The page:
The author of this article about her experience visiting an inmate wishes to remain anonymous to protect the safety of an incarcerated friend.
I was a bit anxious… getting the kids to school about 10 minutes earlier than normal required all the moving parts to stay synchronized. Whew. Got them dropped. School traffic lightens up as I leave town. I’m careful to stay within the speed limit, then slowing when I pass through one remote school zone on the highway before I turn off.
I make this familiar drive, one that I drove just 8 days ago when I took my friend to court for a probation appearance. She rode with me that morning to take the kids to school and then we went to Blountville. No time for breakfast. We arrived in the courtroom about 10 minutes till 9. With only a 15-minute recess, we sat and waited for her name to be called until 5 minutes before noon. And that’s when the surprise “sealed” indictment was opened, charges read, and within 15 minutes she was gone.
But today, I arrive 20 minutes early for my visit, carefully re-reading the visitor instructions on my phone, getting my identification, pen and paper. I walk through the door that reads “Public Entrance” and timidly step inside. No one is there to acknowledge my arrival.
To my right is a single door. Three pieces of 8 1/2 x 11 size papers are curled at the edges and taped to the wall with instructions for visitors. I walk inside a narrow block-walled room with concrete floors, a row of six metal monitors installed on the right within those blocks, some folding chairs leaning up against the far wall. I find “my” computer terminal number, grab a chair and get ready to sit down. But with flu season upon us and so many sick, I hesitate. I decide to go out to my vehicle and get a Clorox wipe. I bring 3 for the other two visitors as well, which they accept gratefully.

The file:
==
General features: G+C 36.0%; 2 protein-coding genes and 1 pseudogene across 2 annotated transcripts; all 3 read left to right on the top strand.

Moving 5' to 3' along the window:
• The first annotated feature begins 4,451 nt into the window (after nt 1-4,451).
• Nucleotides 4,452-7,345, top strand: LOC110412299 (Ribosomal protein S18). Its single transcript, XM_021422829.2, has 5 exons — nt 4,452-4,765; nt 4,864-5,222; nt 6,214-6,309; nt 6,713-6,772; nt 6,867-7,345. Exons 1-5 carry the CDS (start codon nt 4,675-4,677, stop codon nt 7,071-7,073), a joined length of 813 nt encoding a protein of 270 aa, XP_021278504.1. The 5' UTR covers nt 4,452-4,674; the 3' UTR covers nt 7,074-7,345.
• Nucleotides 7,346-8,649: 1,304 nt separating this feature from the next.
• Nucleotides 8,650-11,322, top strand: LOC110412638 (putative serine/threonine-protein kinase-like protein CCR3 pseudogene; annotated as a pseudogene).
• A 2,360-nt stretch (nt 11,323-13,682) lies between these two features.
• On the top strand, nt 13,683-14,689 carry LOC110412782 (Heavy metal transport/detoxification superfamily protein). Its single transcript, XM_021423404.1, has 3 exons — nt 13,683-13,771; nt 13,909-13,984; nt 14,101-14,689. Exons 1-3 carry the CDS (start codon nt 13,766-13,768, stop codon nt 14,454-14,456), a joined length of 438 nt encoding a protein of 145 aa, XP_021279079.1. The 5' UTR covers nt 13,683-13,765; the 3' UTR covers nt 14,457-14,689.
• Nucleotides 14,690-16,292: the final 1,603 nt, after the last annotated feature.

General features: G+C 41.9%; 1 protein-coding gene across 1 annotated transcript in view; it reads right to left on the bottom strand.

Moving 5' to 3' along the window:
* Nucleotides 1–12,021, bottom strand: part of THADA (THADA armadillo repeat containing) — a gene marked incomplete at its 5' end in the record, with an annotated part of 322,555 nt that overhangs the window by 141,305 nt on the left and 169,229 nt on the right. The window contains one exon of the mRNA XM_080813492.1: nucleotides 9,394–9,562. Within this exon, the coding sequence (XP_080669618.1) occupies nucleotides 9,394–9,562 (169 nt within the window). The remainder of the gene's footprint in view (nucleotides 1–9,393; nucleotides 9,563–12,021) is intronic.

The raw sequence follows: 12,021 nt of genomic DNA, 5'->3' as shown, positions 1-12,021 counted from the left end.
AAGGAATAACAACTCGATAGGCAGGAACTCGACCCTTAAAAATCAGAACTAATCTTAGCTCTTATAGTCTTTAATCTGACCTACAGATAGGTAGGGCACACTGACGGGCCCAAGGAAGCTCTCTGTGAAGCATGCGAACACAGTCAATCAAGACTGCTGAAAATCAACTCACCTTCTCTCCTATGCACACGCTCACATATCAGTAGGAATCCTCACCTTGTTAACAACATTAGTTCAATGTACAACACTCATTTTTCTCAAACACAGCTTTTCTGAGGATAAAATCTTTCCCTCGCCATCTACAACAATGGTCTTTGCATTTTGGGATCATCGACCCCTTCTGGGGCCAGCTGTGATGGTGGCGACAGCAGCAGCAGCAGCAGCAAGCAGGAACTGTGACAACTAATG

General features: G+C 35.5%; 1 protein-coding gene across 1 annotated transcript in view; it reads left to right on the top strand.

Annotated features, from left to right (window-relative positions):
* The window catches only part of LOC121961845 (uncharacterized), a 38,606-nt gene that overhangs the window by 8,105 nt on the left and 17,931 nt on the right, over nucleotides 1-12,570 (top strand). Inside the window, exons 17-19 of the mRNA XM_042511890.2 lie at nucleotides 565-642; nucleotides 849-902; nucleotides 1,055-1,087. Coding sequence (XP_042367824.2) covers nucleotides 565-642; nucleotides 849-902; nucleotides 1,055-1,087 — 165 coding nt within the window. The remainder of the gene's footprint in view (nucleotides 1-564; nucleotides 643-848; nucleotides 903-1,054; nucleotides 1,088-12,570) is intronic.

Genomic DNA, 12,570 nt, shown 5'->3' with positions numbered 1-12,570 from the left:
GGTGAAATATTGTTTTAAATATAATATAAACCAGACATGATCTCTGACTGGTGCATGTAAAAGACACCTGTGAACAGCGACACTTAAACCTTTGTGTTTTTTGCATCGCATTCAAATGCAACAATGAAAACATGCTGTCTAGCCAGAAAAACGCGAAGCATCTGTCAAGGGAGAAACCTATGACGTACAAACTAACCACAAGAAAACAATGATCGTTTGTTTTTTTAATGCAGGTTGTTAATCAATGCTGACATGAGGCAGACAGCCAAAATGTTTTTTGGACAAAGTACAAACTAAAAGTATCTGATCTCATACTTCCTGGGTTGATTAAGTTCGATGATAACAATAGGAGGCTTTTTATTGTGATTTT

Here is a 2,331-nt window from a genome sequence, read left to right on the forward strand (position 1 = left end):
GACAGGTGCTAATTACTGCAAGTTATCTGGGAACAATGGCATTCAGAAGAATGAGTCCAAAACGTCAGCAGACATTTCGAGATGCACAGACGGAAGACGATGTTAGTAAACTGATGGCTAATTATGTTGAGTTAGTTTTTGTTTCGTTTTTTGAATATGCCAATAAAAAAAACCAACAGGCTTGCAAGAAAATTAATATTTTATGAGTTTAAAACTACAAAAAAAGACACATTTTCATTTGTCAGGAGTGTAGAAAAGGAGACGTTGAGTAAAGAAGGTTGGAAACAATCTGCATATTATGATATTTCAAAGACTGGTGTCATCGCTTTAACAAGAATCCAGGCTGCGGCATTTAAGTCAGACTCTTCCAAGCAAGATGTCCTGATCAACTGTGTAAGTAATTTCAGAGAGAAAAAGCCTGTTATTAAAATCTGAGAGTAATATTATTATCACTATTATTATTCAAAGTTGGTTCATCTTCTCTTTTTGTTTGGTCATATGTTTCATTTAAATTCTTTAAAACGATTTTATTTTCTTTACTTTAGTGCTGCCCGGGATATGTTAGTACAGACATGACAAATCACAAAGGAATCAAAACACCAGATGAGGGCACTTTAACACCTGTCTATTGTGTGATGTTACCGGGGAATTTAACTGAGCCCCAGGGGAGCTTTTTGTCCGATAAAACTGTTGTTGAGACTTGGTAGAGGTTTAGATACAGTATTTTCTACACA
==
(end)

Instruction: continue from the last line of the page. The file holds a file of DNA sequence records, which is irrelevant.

I try to log-in with my unique visitor PIN number but the system won’t accept it. I must wait until within 60 seconds of my scheduled time. I wait.
Then I log in. Two bright lights shine on my face and the warning that I will be monitored and recorded. I can see myself in the lower left of the screen. Well… I can see “part” of myself. I’m only visible from the nose up. Most of the image is of the formerly used “glass” visiting booths when you would see your incarcerated loved one through a glass. Although you could not touch them, at least it was face-to-face. I’m unsure of this video system.
Ten minutes of my visit has passed. The gentleman at terminal 5 is also waiting for his friend. The lady at terminal 4 is talking with her family member. Yes, we can hear her. Not that we are eaves-dropping, but there is no privacy, no barriers, nothing except a row of chairs sitting in front of a wall. Weird.
The video visiting system was a pain from the beginning. The company website had intermittent service. I had difficulty logging in after I registered. I had to do one of those “live help chats” and have the password reset. Visits are free if you go up to the jail and use their terminals; costly if you visit from anywhere off-site. Finally I was able to login and schedule my visit.